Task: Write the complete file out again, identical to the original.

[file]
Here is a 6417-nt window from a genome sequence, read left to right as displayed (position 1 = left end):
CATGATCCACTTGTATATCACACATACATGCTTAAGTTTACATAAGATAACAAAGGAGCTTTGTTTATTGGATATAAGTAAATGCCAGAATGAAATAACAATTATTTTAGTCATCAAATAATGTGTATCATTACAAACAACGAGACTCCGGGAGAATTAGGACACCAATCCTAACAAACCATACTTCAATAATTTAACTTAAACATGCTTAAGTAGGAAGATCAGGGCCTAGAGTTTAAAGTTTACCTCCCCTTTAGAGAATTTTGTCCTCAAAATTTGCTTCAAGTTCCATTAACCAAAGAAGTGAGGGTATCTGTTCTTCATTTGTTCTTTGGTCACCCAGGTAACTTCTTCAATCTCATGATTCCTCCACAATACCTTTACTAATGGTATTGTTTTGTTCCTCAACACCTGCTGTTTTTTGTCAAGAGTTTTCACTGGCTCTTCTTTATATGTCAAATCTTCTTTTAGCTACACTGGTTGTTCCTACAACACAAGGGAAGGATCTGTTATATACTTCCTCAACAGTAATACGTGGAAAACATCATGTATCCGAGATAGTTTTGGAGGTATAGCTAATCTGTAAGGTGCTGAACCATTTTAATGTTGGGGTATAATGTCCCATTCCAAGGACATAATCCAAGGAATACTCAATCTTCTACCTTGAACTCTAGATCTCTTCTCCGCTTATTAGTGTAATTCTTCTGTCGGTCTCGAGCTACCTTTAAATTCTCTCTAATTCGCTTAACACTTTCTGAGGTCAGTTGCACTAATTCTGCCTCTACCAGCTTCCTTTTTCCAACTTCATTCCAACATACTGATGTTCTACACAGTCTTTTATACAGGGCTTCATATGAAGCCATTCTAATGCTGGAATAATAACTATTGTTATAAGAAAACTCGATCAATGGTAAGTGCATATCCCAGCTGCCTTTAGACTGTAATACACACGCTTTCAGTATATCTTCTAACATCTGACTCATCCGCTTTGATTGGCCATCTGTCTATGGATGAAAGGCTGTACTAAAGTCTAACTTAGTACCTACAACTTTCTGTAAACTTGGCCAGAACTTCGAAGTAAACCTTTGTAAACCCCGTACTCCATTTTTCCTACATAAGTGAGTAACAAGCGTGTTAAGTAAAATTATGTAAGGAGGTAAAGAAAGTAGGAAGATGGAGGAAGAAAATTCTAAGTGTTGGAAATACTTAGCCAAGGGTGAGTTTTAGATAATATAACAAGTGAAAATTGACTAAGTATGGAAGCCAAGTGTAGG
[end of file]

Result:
Here is a 6417-nt window from a genome sequence, read left to right as displayed (position 1 = left end):
CATGATCCACTTGTATATCACACATACATGCTTAAGTTTACATAAGATAACAAAGGAGCTTTGTTTATTGGATATAAGTAAATGCCAGAATGAAATAACAATTATTTTAGTCATCAAATAATGTGTATCATTACAAACAACGAGACTCCGGGAGAATTAGGACACCAATCCTAACAAACCATACTTCAATAATTTAACTTAAACATGCTTAAGTAGGAAGATCAGGGCCTAGAGTTTAAAGTTTACCTCCCCTTTAGAGAATTTTGTCCTCAAAATTTGCTTCAAGTTCCATTAACCAAAGAAGTGAGGGTATCTGTTCTTCATTTGTTCTTTGGTCACCCAGGTAACTTCTTCAATCTCATGATTCCTCCACAATACCTTTACTAATGGTATTGTTTTGTTCCTCAACACCTGCTGTTTTTTGTCAAGAGTTTTCACTGGCTCTTCTTTATATGTCAAATCTTCTTTTAGCTACACTGGTTGTTCCTACAACACAAGGGAAGGATCTGTTATATACTTCCTCAACAGTAATACGTGGAAAACATCATGTATCCGAGATAGTTTTGGAGGTATAGCTAATCTGTAAGGTGCTGAACCATTTTAATGTTGGGGTATAATGTCCCATTCCAAGGACATAATCCAAGGAATACTCAATCTTCTACCTTGAACTCTAGATCTCTTCTCCGCTTATTAGTGTAATTCTTCTGTCGGTCTCGAGCTACCTTTAAATTCTCTCTAATTCGCTTAACACTTTCTGAGGTCAGTTGCACTAATTCTGCCTCTACCAGCTTCCTTTTTCCAACTTCATTCCAACATACTGATGTTCTACACAGTCTTTTATACAGGGCTTCATATGAAGCCATTCTAATGCTGGAATAATAACTATTGTTATAAGAAAACTCGATCAATGGTAAGTGCATATCCCAGCTGCCTTTAGACTGTAATACACACGCTTTCAGTATATCTTCTAACATCTGACTCATCCGCTTTGATTGGCCATCTGTCTATGGATGAAAGGCTGTACTAAAGTCTAACTTAGTACCTACAACTTTCTGTAAACTTGGCCAGAACTTCGAAGTAAACCTTTGTAAACCCCGTACTCCATTTTTCCTACATAAGTGAGTAACAAGCGTGTTAAGTAAAATTATGTAAGGAGGTAAAGAAAGTAGGAAGATGGAGGAAGAAAATTCTAAGTGTTGGAAATACTTAGCCAAGGGTGAGTTTTAGATAATATAACAAGTGAAAATTGACTAAGTATGGAAGCCAAGTGTAGG